Have you ever considered making smoked baked potatoes? There's a way to prevent them from drying out as they cook in the the smoker, where the temperature is lower than the ideal temp for baking potatoes.
Enjoy the following discussion that took place here a couple of years ago regarding smoked potatoes, and check out the second half of the page to see the tater smoking method I use.
by Pat Ottman
How do you make smoked baked potatoes? Someone told us they are excellent. We have a vertical water smoker.
Smoked baked potatoes?
Cooking potatoes in a microwave just doesn't leave a smoky favor, nor does putting them in a smoker for two hours.
I suspect any potato that is baked could be called delicious, but simply putting them in a smoker, especially if they are wrapped in foil doesn't really qualify for a "smoked baked potato".
I would like to see a real recipe for a baked potato that has a smoky flavor when split open and butter is slathered on...
Potatoes prepared this way do not have a smoked flavor. Setting them in the sun all afternoon would give you the same results. These end up being plain old baked potatoes.
I smoked some potatoes as an experiment once and they dried out badly during the smoking, so the next try I cooked them in the microwave until just done (easy to puncture with fork or tooth pick).
I put them in smoker along with whatever meat I am cooking for about 1 hour (up to 2 for more flavor) at about 225 deg. and they are absolutely delicious. Company raved about them and we love them.
I do some just about every time I smoke and they will keep very well in the fridge for a long time without degrading.
Not really smoked but...
When I do taters on my smoker I wouldn't really call them smoked because I keep them wrapped in foil the whole time, but here is how I do it.
I take a slice of onion about half an inch thick or so and put in a square of foil big enough to wrap around the potato, then put the potato on top of that, then add some olive oil and salt and pepper on top of everything.
I started doing them that way on the grill to keep the bottom of the potato from burning as bad, and found out the onion is really good to put on the potato after it caramelizes. I tried it one time on the smoker and it was even better.
I put them on 2-3 hours before whatever I am smoking is done, usually closer to 2. They don't really get any smoky flavor, but they are very good and moist this way.
Great Smoke Flavor Potatoes...
I just smoked several red potatoes and Yukon Gold potatoes in my Char Broil propane smoker, and they turned out beautifully!
They were perfectly done, and had a nice smoke flavor in the skin. It permeated a bit into the flesh of the potatoes too. I will smoke all my potatoes from now on.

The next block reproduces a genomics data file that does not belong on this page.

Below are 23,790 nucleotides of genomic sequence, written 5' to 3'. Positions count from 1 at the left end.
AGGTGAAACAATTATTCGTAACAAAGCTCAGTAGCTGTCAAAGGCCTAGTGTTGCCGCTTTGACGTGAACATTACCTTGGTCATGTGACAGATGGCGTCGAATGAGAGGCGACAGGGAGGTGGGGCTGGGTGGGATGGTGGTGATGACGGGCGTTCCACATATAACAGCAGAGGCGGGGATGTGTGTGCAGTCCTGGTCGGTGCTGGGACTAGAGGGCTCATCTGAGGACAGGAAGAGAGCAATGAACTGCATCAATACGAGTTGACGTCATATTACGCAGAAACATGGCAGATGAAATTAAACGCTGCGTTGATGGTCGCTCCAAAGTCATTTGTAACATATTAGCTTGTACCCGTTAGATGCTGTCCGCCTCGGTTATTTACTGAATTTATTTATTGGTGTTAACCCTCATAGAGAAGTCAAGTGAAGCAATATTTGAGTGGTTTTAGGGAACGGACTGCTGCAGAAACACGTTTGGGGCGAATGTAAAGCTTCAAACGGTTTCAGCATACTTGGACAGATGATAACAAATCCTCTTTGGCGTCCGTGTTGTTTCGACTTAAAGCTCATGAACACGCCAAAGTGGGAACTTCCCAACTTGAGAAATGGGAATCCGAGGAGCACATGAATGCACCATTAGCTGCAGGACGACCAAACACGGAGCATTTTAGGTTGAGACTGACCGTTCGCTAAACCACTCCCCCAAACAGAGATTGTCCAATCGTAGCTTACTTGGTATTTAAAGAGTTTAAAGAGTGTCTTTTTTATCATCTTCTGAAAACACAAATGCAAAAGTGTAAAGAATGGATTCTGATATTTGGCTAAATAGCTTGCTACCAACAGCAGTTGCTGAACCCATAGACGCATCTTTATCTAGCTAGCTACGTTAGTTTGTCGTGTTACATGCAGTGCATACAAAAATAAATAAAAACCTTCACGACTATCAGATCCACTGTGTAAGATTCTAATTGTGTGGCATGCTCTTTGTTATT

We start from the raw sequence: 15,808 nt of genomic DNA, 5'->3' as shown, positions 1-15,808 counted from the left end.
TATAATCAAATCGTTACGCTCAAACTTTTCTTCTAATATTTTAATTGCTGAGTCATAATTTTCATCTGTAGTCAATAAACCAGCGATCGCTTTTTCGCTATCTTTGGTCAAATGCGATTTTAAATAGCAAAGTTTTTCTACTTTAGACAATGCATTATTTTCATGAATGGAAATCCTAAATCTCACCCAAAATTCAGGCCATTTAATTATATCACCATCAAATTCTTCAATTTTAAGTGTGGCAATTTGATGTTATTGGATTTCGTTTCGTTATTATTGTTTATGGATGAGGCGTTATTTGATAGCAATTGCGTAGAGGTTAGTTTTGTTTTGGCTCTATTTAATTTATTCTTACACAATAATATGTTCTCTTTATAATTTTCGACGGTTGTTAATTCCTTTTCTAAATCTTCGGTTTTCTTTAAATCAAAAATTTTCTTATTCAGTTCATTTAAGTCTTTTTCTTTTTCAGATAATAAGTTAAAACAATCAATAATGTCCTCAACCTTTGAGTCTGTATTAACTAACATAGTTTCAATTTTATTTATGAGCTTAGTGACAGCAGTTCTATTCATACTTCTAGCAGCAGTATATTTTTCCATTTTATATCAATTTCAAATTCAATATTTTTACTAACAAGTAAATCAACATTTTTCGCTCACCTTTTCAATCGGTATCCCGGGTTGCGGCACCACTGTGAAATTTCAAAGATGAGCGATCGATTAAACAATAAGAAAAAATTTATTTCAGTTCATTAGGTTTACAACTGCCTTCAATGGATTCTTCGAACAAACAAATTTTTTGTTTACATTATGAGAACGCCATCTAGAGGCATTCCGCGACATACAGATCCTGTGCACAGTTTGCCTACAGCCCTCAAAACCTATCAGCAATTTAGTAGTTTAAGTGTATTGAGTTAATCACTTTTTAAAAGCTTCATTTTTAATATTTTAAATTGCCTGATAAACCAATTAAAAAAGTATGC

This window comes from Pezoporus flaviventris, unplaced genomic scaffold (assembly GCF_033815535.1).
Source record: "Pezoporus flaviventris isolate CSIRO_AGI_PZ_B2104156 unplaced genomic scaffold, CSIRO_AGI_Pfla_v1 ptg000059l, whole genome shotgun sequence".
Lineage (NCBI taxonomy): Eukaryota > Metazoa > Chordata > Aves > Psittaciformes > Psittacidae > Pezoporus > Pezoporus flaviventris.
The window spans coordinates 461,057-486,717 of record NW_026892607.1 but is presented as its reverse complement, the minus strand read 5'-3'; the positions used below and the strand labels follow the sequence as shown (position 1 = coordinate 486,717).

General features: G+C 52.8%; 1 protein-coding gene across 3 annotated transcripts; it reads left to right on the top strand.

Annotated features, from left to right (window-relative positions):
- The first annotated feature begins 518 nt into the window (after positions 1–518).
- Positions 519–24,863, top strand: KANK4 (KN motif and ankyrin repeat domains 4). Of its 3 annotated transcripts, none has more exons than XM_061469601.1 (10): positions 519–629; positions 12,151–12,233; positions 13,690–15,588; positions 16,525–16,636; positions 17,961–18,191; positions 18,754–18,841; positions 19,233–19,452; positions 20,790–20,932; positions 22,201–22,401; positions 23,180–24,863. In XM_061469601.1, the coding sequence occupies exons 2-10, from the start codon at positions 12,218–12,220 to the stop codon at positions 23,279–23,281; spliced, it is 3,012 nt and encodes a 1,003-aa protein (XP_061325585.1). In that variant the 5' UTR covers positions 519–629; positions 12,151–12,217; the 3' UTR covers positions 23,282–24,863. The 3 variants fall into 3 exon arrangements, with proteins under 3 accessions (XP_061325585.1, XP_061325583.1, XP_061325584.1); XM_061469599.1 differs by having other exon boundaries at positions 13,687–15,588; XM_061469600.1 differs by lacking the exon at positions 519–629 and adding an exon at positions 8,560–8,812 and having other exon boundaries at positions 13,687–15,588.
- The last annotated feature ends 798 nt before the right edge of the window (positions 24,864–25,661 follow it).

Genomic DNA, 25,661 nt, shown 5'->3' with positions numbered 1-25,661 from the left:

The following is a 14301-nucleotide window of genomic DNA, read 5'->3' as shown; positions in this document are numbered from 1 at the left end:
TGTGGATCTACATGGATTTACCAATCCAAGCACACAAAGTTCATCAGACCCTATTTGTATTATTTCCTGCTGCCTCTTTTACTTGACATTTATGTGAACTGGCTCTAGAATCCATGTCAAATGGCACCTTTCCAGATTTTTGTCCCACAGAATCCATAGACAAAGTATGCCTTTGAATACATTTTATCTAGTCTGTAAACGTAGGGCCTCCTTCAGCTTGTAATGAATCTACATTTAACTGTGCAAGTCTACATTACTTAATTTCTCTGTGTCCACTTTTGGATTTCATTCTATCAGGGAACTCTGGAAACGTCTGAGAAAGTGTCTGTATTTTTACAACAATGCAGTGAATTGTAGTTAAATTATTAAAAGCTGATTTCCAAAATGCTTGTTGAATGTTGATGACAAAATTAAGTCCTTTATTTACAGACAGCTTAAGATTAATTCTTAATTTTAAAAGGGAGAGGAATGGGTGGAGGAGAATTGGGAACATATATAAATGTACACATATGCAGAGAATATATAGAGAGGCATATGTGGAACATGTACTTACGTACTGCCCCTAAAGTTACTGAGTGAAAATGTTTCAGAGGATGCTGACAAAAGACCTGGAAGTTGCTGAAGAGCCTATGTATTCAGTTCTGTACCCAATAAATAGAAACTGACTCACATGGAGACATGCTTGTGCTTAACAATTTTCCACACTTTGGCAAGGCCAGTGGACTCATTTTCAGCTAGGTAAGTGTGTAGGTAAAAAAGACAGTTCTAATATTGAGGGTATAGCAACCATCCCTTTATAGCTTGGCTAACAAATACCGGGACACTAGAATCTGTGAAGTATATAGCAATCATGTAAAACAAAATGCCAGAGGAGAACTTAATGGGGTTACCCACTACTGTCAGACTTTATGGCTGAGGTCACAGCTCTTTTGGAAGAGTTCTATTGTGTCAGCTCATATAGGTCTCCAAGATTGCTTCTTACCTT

I even fried some of the leftover smoked potatoes the next day for breakfast. Chopped them up and fried them in bacon grease. Talk about good eating! WOW!
I love my potatoes whether they're red, white or gold. For making smoked potatoes that have the perfect texture for soaking up the butter, russet potatoes are ideal.
They have a higher starch content and less moisture than reds or gold potatoes. More starch makes the russets more tender and fluffy when cooked, perfect for absorbing sour cream and butter.
Reds and golds have more of a waxy texture, and in my opinion a more potatoe-y flavor. They're good eating, but not the best for mashing and soaking up liquids.
For the best results, choose potatoes that are similar in size and shape. They'll all cook in the same amount of time.
After scrubbing them, use a fork to prick a few holes through the skin, over the entire surface of the potatoes.
It really help to brine the potatoes in salty water before they're cooked. A bit of the salt is absorbed into the flesh, and it gives the skin a nice saltiness. And I usually eat the skin last, after spreading it with butter and rolling it up!
To make the brine, dissolve 2 tablespoons of salt into one quart of warm water. Make enough to completely submerge the potatoes.
Soak 'em in the brine for 10 to 15 minutes. It doesn't take long.
The brined potatoes are next wrapped in foil and partially-cooked in the smoker. This keeps the finished potatoes more moist, and makes the skin more tender.
Optionally (and quicker!), put the taters in a microwave safe bowl, cover with plastic wrap, and cook them for 10 minutes or so on high.
You'll know they are done enough when the potatoes give a little when squeezed, but still feel a bit firm.
Now the almost-cooked taters are placed in the smoker to finish. Depending on the smoker temperature it can take another 30 minutes to an hour more.
To determine if they're done cooking, give one of them a squeeze. If the flesh is tender and gives, it's ready to serve.
When I take them out of the smoker I usually give them a light brushing with melted butter. If you're a potato skin eater like me, you'll appreciate this final step.
Now's not the time to use your finely tuned knife skills. Just grab a couple of hot pads and give the potatoes a squeeze, until the top pops open.
Squeezing breaks up the flesh, creating pathways for the butter to soak in throughout the potato. If you cut the potato open, all that butter will run right out onto the plate.